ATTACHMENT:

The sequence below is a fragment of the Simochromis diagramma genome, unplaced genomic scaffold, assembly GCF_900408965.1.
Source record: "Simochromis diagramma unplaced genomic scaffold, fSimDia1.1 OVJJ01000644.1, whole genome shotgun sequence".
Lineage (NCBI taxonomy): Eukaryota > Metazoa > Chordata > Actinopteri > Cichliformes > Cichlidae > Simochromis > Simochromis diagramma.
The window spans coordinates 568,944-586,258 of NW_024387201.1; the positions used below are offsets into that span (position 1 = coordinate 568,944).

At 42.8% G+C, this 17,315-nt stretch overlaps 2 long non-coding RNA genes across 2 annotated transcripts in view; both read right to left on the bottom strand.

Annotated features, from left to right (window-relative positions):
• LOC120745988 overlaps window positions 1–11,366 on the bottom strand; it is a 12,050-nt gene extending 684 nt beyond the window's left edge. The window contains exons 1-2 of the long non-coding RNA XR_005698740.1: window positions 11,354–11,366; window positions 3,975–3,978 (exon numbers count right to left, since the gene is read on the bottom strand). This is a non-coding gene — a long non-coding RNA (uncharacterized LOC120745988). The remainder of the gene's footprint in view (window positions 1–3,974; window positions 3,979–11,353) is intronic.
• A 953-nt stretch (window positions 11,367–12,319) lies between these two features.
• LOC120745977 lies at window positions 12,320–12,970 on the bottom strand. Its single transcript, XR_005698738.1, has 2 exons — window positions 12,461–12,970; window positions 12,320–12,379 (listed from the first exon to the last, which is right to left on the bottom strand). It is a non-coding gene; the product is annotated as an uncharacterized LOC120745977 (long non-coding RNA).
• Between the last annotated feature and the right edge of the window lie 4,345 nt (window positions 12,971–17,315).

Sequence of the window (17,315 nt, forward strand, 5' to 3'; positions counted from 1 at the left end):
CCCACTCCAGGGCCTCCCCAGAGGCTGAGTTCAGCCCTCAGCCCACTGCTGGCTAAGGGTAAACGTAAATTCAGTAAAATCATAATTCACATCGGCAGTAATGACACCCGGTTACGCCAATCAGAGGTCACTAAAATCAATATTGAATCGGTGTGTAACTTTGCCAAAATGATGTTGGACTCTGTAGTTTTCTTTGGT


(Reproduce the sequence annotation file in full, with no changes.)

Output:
The sequence below is a fragment of the Simochromis diagramma genome, unplaced genomic scaffold, assembly GCF_900408965.1.
Source record: "Simochromis diagramma unplaced genomic scaffold, fSimDia1.1 OVJJ01000644.1, whole genome shotgun sequence".
Lineage (NCBI taxonomy): Eukaryota > Metazoa > Chordata > Actinopteri > Cichliformes > Cichlidae > Simochromis > Simochromis diagramma.
The window spans coordinates 568,944-586,258 of NW_024387201.1; the positions used below are offsets into that span (position 1 = coordinate 568,944).

At 42.8% G+C, this 17,315-nt stretch overlaps 2 long non-coding RNA genes across 2 annotated transcripts in view; both read right to left on the bottom strand.

Annotated features, from left to right (window-relative positions):
• LOC120745988 overlaps window positions 1–11,366 on the bottom strand; it is a 12,050-nt gene extending 684 nt beyond the window's left edge. The window contains exons 1-2 of the long non-coding RNA XR_005698740.1: window positions 11,354–11,366; window positions 3,975–3,978 (exon numbers count right to left, since the gene is read on the bottom strand). This is a non-coding gene — a long non-coding RNA (uncharacterized LOC120745988). The remainder of the gene's footprint in view (window positions 1–3,974; window positions 3,979–11,353) is intronic.
• A 953-nt stretch (window positions 11,367–12,319) lies between these two features.
• LOC120745977 lies at window positions 12,320–12,970 on the bottom strand. Its single transcript, XR_005698738.1, has 2 exons — window positions 12,461–12,970; window positions 12,320–12,379 (listed from the first exon to the last, which is right to left on the bottom strand). It is a non-coding gene; the product is annotated as an uncharacterized LOC120745977 (long non-coding RNA).
• Between the last annotated feature and the right edge of the window lie 4,345 nt (window positions 12,971–17,315).

Sequence of the window (17,315 nt, forward strand, 5' to 3'; positions counted from 1 at the left end):
CCCACTCCAGGGCCTCCCCAGAGGCTGAGTTCAGCCCTCAGCCCACTGCTGGCTAAGGGTAAACGTAAATTCAGTAAAATCATAATTCACATCGGCAGTAATGACACCCGGTTACGCCAATCAGAGGTCACTAAAATCAATATTGAATCGGTGTGTAACTTTGCCAAAATGATGTTGGACTCTGTAGTTTTCTTTGGT